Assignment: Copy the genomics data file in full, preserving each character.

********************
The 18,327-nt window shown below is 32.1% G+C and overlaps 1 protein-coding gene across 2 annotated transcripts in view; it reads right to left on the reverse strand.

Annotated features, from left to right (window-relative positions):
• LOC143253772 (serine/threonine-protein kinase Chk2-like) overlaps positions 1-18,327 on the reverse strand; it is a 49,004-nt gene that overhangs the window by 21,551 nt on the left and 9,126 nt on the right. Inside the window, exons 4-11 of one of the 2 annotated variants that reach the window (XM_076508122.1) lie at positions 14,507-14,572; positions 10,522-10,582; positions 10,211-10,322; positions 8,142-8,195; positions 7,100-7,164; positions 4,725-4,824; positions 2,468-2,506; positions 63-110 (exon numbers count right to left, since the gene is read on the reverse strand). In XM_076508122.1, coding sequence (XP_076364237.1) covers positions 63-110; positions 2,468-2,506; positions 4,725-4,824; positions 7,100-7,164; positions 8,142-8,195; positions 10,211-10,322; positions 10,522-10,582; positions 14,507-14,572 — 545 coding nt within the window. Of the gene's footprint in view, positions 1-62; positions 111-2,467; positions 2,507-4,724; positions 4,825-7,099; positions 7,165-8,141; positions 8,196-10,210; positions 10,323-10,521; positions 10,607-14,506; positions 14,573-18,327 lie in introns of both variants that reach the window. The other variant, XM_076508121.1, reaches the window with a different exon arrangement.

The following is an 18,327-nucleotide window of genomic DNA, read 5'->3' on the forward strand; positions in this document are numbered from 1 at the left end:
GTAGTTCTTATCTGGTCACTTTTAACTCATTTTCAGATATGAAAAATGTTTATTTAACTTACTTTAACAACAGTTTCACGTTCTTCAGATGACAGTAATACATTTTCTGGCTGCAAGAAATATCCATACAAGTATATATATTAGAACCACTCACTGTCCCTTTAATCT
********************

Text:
The 18,327-nt window shown below is 32.1% G+C and overlaps 1 protein-coding gene across 2 annotated transcripts in view; it reads right to left on the reverse strand.

Annotated features, from left to right (window-relative positions):
• LOC143253772 (serine/threonine-protein kinase Chk2-like) overlaps positions 1-18,327 on the reverse strand; it is a 49,004-nt gene that overhangs the window by 21,551 nt on the left and 9,126 nt on the right. Inside the window, exons 4-11 of one of the 2 annotated variants that reach the window (XM_076508122.1) lie at positions 14,507-14,572; positions 10,522-10,582; positions 10,211-10,322; positions 8,142-8,195; positions 7,100-7,164; positions 4,725-4,824; positions 2,468-2,506; positions 63-110 (exon numbers count right to left, since the gene is read on the reverse strand). In XM_076508122.1, coding sequence (XP_076364237.1) covers positions 63-110; positions 2,468-2,506; positions 4,725-4,824; positions 7,100-7,164; positions 8,142-8,195; positions 10,211-10,322; positions 10,522-10,582; positions 14,507-14,572 — 545 coding nt within the window. Of the gene's footprint in view, positions 1-62; positions 111-2,467; positions 2,507-4,724; positions 4,825-7,099; positions 7,165-8,141; positions 8,196-10,210; positions 10,323-10,521; positions 10,607-14,506; positions 14,573-18,327 lie in introns of both variants that reach the window. The other variant, XM_076508121.1, reaches the window with a different exon arrangement.

The following is an 18,327-nucleotide window of genomic DNA, read 5'->3' on the forward strand; positions in this document are numbered from 1 at the left end:
GTAGTTCTTATCTGGTCACTTTTAACTCATTTTCAGATATGAAAAATGTTTATTTAACTTACTTTAACAACAGTTTCACGTTCTTCAGATGACAGTAATACATTTTCTGGCTGCAAGAAATATCCATACAAGTATATATATTAGAACCACTCACTGTCCCTTTAATCT